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|Title:||International Evaluation of Neutron Cross Section Standards|
|Authors:||CARLSON A. D.; PRONYAEV V. G; SMITH D. L.; LARSON N. M.; ZHENPENG Chen; HALE G. M.; HAMBSCH Franz-Josef; GAI E. V.; OH Soo-Youl; BADIKOV S. A.; KAWANO T.; HOFMANN H. M.; VONACH H.; TAGESEN S.|
|Citation:||NUCLEAR DATA SHEETS vol. 110 no. 12 p. 3215-3324|
|Publisher:||ACADEMIC PRESS INC ELSEVIER SCIENCE|
|Type:||Articles in periodicals and books|
|Abstract:||Neutron cross section standards are the basis for the determination of most neutron cross sections. They are used for both measurements and evaluations of neutron cross sections. Not many cross sections can be obtained absolutely ¿ most cross sections are measured relative to the cross section standards and converted using evaluations of the standards. The previous complete evaluation of the neutron cross section standards was finished in 1987 and disseminated as the NEANDC/INDC and ENDF/B-VI standards. R-matrix model fits for the light elements and non-model least-squares fits for all the cross sections in the evaluation were the basis of the combined fits for all of the data. Some important reactions and constants are not standards, but they assist greatly in the determination of the standard cross sections and reduce their uncertainties ¿ these data were also included in the combined fits. The largest experimental database used in the evaluation was prepared by Poenitz and included about 400 sets of experimental data with covariance matrices of uncertainties that account for all cross-energy, cross-reaction and cross-material correlations. For the evaluation GMA, a least-squares code developed by Poenitz, was used to fit all types of cross sections (absolute and shape), their ratios, spectrum-averaged cross sections and thermal constants in one full analysis. But, the uncertainties derived in this manner, and especially those obtained in the R-matrix model fits, have been judged to be too low and unrealistic. These uncertainties were substantially increased prior to their release in the recommended data files of 1987. Modified percentage uncertainties were reassigned by the United States Cross Section Evaluation Working Group¿s Standards Subcommittee for a wide range of energies, and no covariance (or correlation) matrices were supplied at that time. The need to re-evaluate the cross section standards is based on the appearance of a significant amount of precise experimental data and improved developments in the methodology of analysis and evaluation. Initial efforts to produce a new evaluation were made by the United States Cross Section Evaluation Working Group which formed a Task Force. It was realized that international cooperation would be needed to produce the evaluation. The Working Party on International Evaluation Cooperation of the Nuclear Energy Agency Nuclear Science Committee formed a Subgroup, and the International Atomic Energy Agency formed a Coordinated Research Project (CRP). These groups worked cooperatively to improve the evaluation process. The major effort in producing the evaluation was through the CRP. The evaluations of the neutron cross section standards were finalized in October 2005. Previous difficulties experienced with a data evaluation problem known as ¿Peelle¿s Pertinent Puzzle¿ create biases in the fit of correlated data, and they have been addressed to reduce this phenomenon. The new evaluations of the cross section standards also include covariance matrices of the uncertainties that contain fully justifiable values. The product of this international effort has been adopted as the neutron standards for ENDF/B-VII.0.|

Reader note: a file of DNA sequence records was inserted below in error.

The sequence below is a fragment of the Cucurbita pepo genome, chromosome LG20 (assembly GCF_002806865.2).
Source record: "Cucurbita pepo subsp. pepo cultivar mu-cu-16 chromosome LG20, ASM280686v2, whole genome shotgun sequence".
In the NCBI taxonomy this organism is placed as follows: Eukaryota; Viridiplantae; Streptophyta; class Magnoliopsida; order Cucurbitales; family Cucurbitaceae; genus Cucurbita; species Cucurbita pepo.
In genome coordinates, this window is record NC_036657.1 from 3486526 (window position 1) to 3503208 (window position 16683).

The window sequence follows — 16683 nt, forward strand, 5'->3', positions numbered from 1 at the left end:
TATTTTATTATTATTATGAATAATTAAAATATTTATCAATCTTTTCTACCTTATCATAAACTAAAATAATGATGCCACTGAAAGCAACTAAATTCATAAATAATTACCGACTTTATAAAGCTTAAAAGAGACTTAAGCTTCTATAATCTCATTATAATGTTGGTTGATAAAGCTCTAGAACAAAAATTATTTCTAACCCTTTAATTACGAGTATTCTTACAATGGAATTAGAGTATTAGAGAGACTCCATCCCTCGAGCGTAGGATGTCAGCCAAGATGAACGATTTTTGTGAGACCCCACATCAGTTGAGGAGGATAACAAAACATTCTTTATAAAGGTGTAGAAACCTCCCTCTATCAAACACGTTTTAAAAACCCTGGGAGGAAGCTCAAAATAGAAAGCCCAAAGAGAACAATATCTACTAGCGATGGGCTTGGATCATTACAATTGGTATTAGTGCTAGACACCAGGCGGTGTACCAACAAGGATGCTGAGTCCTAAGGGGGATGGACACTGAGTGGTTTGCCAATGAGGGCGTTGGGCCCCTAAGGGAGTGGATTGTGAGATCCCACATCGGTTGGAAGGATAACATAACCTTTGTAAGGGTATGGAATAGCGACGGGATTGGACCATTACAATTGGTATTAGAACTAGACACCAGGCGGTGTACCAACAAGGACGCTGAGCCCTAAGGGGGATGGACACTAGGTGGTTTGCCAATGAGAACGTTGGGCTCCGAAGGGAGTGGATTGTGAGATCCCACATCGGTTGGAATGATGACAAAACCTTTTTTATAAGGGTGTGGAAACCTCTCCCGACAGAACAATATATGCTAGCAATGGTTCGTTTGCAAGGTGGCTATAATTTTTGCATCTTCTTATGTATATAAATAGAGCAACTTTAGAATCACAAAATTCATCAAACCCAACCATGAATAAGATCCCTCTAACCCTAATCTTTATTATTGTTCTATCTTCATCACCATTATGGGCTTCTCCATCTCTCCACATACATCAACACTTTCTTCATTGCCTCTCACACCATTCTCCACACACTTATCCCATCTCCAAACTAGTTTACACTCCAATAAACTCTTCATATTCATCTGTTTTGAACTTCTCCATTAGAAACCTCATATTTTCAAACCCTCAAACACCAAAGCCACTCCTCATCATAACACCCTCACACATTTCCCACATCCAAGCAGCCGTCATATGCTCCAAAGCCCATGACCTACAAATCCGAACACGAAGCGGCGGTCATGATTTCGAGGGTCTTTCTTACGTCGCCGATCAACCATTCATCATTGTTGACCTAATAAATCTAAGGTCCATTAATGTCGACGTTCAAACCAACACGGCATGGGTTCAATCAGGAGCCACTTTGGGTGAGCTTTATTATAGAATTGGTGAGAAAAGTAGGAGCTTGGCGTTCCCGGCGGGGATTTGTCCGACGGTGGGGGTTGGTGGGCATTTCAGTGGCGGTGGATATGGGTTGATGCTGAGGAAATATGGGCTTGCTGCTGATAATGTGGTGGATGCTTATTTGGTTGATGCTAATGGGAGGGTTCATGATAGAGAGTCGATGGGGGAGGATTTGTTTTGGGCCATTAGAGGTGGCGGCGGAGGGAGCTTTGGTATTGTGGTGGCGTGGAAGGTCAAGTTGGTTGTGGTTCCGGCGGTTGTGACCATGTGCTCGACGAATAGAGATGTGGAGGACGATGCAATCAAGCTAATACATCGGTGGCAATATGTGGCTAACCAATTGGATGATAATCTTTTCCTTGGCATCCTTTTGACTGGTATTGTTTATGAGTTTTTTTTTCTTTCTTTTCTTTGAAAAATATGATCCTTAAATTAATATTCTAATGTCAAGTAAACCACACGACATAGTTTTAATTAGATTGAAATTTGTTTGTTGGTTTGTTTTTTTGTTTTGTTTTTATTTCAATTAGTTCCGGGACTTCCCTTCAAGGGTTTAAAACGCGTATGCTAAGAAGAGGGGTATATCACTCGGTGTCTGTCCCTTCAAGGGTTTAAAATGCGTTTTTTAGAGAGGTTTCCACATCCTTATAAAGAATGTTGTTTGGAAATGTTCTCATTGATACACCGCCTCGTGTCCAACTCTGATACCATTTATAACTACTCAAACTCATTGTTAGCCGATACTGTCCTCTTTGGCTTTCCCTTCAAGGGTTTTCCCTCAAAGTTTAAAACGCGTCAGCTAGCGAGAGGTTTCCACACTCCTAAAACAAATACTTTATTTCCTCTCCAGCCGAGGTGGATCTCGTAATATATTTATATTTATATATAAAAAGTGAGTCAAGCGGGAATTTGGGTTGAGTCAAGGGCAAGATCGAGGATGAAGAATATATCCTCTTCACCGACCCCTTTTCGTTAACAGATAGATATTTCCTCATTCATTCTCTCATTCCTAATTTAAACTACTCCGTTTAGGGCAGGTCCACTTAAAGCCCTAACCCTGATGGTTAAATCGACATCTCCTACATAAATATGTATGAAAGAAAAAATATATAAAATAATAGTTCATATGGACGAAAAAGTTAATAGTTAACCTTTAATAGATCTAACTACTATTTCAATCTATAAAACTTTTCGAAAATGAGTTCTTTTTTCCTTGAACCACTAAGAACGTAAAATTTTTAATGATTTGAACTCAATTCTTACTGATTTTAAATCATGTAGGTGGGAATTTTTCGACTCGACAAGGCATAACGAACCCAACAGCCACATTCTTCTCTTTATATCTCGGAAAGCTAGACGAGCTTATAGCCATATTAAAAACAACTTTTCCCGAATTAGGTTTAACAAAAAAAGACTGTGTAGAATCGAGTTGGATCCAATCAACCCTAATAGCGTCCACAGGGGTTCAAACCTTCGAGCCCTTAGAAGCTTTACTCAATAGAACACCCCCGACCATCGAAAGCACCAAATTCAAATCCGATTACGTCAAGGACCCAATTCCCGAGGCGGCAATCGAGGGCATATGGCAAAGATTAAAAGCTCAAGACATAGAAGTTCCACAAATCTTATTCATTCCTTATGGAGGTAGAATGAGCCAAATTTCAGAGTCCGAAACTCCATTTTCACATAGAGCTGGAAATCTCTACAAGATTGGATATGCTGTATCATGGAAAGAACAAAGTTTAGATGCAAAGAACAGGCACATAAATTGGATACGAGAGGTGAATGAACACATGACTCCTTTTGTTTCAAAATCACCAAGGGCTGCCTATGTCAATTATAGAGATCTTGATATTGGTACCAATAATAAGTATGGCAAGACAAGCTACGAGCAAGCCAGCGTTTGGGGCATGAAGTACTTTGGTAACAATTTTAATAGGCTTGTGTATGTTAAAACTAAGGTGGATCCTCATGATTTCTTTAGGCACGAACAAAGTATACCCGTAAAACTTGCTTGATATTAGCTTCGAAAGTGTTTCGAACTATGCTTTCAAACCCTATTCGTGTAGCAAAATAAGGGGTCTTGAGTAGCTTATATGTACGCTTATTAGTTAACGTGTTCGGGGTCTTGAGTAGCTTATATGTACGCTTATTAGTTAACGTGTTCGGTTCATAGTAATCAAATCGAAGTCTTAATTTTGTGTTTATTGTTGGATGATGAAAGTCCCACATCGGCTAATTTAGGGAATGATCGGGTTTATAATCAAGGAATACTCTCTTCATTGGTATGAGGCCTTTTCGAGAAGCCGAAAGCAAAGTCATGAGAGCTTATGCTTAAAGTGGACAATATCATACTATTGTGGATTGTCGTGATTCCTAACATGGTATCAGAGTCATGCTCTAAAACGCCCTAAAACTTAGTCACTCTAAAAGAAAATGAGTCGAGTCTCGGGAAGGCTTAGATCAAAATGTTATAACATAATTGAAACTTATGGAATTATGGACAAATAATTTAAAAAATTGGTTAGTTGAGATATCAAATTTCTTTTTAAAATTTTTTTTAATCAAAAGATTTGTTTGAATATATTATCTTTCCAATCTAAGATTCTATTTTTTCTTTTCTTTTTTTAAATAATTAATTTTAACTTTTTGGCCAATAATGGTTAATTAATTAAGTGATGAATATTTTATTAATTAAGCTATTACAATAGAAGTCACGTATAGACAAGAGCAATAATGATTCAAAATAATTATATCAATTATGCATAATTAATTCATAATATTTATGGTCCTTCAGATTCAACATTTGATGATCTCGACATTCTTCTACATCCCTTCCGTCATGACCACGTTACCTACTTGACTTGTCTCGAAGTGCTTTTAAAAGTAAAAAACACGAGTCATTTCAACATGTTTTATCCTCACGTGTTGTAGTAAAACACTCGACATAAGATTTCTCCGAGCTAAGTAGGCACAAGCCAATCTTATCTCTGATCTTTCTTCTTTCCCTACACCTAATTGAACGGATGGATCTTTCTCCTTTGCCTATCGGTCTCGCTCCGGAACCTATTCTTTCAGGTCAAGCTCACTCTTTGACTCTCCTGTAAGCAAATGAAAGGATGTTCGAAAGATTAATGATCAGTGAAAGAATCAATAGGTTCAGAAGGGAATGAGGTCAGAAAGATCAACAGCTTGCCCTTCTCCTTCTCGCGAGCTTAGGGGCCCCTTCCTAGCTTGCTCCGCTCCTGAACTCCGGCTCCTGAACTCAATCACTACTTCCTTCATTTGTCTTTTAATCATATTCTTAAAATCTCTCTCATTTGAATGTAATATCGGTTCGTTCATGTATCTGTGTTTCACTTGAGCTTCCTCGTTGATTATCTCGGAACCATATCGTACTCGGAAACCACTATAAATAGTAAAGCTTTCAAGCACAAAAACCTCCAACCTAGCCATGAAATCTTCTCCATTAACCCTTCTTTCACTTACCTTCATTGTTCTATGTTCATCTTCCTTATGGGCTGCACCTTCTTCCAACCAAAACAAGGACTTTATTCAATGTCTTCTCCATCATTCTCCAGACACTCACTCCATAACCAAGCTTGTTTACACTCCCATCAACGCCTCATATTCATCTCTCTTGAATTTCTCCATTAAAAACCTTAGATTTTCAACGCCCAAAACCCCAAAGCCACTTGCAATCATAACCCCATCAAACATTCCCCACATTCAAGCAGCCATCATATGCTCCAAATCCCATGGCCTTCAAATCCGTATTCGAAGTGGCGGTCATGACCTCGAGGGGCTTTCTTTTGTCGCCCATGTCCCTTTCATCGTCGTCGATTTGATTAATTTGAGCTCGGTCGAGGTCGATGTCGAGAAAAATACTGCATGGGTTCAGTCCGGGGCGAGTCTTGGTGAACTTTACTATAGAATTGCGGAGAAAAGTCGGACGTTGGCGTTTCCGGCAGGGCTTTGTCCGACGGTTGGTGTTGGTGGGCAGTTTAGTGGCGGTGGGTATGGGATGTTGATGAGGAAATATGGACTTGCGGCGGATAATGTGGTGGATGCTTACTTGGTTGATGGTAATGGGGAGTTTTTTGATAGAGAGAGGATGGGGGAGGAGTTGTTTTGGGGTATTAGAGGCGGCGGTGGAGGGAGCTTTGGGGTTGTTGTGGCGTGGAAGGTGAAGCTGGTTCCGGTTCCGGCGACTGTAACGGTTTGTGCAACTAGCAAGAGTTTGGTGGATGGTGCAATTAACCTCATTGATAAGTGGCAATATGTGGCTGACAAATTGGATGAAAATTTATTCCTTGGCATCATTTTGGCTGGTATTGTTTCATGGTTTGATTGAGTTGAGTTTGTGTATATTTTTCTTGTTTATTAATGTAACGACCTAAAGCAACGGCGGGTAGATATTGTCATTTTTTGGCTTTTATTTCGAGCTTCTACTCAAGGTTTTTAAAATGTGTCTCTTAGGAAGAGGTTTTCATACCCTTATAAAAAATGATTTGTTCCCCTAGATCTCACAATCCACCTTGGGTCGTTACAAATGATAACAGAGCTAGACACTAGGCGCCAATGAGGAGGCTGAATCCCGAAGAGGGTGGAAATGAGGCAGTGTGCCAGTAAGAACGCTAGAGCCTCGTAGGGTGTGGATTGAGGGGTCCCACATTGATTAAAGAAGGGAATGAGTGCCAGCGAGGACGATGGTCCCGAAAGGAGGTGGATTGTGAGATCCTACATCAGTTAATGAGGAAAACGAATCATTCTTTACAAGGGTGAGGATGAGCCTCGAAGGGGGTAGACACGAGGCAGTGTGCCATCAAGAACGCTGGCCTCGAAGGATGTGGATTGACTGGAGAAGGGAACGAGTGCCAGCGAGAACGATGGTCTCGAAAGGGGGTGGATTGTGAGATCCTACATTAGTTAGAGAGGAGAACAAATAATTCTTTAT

|JRC Institute:||Institute for Reference Materials and Measurements|
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